'I've Never Seen This': Internet Points Out Major Red Flag on Jobs Website

Commenters on a viral internet post were quick to call out what they believed to be a major red flag on a popular job-review website.

In a Reddit post published on r/antiwork, Redditor u/NoCreativeHunch shared a screenshot of an alert they received from Glassdoor, a website which allows employees to anonymously review former employers. Titled, "I've never seen this on Glassdoor before! Is this a sign to avoid this employer?" the viral post has received nearly 40,000 votes in just 6 hours.

After clicking on an employer on Glassdoor's website, u/NoCreativeHunch said they were met with a "Glassdoor Alert" warning them to proceed with caution.

Shown in the screenshot, the alert reads: "Glassdoor Alert: Employer Legal Action. This employer has taken legal action against reviewers and/or Glassdoor for the reviews that have appeared on this profile. Please exercise your best judgment when evaluating this employer."

Glassdoor, which boasts 54 million unique monthly viewers and reviews of more than 2 million employers, aims to provide a closer look at employers, from the perspective of current and former employees.

"Glassdoor's mission is to be a trusted and transparent platform that helps people everywhere to find a job," the company's website reads.

Job-reviews red flags
Commenters were concerned after a Redditor shared a screenshot of an alert they received from Glassdoor, a popular job-review website. Daisy-Daisy/iStock / Getty Images Plus

A resource squarely intended to assist those seeking employment, Glassdoor has come under heavy scrutiny from employers receiving negative reviews. And in extreme cases, employers have taken legal action against the website.

Despite serious legal ramifications, however, Glassdoor is vigilant in informing its users about attempts to block negative reviews, as well as attempts to increase positive review numbers.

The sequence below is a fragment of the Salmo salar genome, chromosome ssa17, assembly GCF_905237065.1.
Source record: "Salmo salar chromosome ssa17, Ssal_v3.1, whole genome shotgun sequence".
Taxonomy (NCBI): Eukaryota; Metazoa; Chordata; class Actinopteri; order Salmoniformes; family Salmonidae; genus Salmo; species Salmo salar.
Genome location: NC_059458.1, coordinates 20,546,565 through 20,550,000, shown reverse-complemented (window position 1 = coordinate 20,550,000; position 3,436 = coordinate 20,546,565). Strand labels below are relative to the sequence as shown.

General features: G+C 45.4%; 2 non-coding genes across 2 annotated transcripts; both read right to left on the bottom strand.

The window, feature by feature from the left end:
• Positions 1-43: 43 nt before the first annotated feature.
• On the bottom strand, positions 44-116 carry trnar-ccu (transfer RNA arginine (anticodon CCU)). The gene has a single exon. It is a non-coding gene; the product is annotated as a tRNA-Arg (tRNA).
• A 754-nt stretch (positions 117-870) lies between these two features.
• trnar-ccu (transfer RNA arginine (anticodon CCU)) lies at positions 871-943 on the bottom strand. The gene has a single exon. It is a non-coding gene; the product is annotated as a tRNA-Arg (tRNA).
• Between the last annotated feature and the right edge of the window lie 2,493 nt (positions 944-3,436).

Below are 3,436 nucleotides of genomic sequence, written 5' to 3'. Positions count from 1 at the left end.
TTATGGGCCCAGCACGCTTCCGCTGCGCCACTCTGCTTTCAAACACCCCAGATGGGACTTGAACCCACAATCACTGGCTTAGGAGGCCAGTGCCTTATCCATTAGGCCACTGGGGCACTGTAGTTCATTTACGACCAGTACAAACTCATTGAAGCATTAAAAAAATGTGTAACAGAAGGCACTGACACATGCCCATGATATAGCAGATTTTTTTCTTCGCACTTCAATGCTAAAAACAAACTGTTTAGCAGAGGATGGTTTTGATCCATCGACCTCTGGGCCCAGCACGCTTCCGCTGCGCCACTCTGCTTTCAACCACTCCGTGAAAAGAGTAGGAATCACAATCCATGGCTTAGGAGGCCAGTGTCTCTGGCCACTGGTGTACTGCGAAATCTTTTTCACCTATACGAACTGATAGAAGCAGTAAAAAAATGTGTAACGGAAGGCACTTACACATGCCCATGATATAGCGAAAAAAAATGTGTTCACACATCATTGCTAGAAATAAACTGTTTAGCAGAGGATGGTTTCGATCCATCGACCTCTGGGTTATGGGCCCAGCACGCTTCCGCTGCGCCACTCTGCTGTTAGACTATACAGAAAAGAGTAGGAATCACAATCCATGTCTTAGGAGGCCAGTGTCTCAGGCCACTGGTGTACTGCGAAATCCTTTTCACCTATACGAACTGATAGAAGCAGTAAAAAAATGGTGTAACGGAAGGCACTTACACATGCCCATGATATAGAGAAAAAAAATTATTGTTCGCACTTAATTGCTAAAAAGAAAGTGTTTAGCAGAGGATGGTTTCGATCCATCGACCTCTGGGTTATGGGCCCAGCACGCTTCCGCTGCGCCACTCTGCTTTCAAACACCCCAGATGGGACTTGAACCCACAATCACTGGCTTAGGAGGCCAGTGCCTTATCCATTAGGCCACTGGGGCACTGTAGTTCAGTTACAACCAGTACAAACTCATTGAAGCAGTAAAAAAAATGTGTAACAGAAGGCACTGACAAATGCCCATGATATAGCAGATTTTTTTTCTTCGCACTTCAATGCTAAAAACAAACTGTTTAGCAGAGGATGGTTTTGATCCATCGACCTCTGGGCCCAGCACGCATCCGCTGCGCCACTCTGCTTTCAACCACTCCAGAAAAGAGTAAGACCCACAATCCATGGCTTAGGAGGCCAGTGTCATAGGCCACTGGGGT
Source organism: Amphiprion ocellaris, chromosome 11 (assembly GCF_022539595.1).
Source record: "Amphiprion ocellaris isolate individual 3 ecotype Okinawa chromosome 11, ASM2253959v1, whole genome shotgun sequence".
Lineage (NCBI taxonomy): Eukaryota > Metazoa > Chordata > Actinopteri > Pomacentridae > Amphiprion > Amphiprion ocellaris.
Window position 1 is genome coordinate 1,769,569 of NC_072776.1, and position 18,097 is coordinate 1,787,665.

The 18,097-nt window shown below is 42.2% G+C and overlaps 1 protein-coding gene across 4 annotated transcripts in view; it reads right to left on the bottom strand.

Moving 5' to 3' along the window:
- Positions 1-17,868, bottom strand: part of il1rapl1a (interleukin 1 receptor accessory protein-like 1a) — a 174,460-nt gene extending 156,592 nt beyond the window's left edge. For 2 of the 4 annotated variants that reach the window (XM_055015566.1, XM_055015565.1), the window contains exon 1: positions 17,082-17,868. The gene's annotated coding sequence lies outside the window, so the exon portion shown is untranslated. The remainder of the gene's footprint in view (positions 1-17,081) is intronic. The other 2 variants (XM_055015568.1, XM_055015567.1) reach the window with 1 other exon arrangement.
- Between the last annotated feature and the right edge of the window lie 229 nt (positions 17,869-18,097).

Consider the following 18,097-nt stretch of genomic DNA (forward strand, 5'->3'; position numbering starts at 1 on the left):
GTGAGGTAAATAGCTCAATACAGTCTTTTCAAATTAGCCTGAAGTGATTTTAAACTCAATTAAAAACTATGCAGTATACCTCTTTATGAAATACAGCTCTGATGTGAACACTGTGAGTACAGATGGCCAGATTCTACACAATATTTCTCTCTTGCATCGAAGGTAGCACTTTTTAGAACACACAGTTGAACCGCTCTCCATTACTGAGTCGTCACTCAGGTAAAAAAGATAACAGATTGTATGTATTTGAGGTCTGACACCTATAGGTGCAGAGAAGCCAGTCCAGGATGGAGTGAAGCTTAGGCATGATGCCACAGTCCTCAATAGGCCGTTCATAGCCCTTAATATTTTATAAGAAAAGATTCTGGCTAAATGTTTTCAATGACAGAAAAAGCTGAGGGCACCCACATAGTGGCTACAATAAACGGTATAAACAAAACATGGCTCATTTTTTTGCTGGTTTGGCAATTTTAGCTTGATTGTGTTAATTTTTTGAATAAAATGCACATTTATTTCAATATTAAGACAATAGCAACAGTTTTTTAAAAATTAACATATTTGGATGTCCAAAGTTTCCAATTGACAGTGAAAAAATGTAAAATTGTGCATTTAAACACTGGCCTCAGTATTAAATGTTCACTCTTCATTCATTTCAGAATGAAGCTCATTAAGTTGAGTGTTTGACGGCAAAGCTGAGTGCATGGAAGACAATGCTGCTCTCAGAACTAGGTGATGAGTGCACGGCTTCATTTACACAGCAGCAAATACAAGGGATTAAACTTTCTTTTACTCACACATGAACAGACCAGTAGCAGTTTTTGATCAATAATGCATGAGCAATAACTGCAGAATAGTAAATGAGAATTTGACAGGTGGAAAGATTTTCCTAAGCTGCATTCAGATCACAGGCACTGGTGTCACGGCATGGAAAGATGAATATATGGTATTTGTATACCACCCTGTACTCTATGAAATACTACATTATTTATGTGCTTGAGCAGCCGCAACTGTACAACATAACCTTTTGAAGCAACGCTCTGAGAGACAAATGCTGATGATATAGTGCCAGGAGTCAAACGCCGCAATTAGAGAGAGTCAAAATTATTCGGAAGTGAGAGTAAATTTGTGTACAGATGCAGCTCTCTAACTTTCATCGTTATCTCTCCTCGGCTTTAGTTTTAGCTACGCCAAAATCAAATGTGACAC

"Glassdoor will post an alert on the profile and review pages of an employer when an employer takes legal action against reviewers and/or Glassdoor for the reviews that have appeared on its profile, or if we have evidence that someone has taken steps to artificially inflate the rating for an employer," a Glassdoor spokesperson told Newsweek.

"Occasionally, employers do not like what employees and/or former employees have to say...it is our standard practice to fight on behalf of users, to protect their anonymity and rights to free speech," they added.

For millions of prospective employees each year, Glassdoor and other job-review websites are often a first step in the application process.

Naturally, companies with positive reviews and frequently-updated profiles are likely to attract more applicants. Companies with negative reviews and dormant profiles are likely to attract the opposite.

Glassdoor, according to the Society for Human Resource Management, provides jobseekers with "the real scoop" on what it's like to work at employers from Amazon to smaller, local businesses.

While employers often post detailed job descriptions on LinkedIn, Indeed and other similar websites, many prospective employees would rather hear from current or former employees about workplace environments, potential toxic cultures and other deciding factors before even submitting an application.

In the viral Reddit post's comment section, users acknowledging the importance of firsthand job reviews encouraged the original poster not to apply to the company which had received the Glassdoor Alert.

"Looks like they're trying to silence former employers," Redditor u/AnthonyDigitalMedia wrote in a comment which has received more than 5,300 times.

"Stay far away from that company & never work for them," they added.

In a separate comment, another Redditor said the Glassdoor Alert shown in the original post serves as a warning to potential applicants.

"It's also a warning for prospective employees, 'Try anything funny like asking for prior employees' references and we will pursue legal action against you,'" they wrote.

Redditor u/Weeble228, whose response has received nearly 1,000 votes, shared the opinion that employer should never respond to negative reviews, no matter the circumstances.

"As a company you never clap back on reviews whether from employees or customers," they commented. "It will NEVER end well for the company."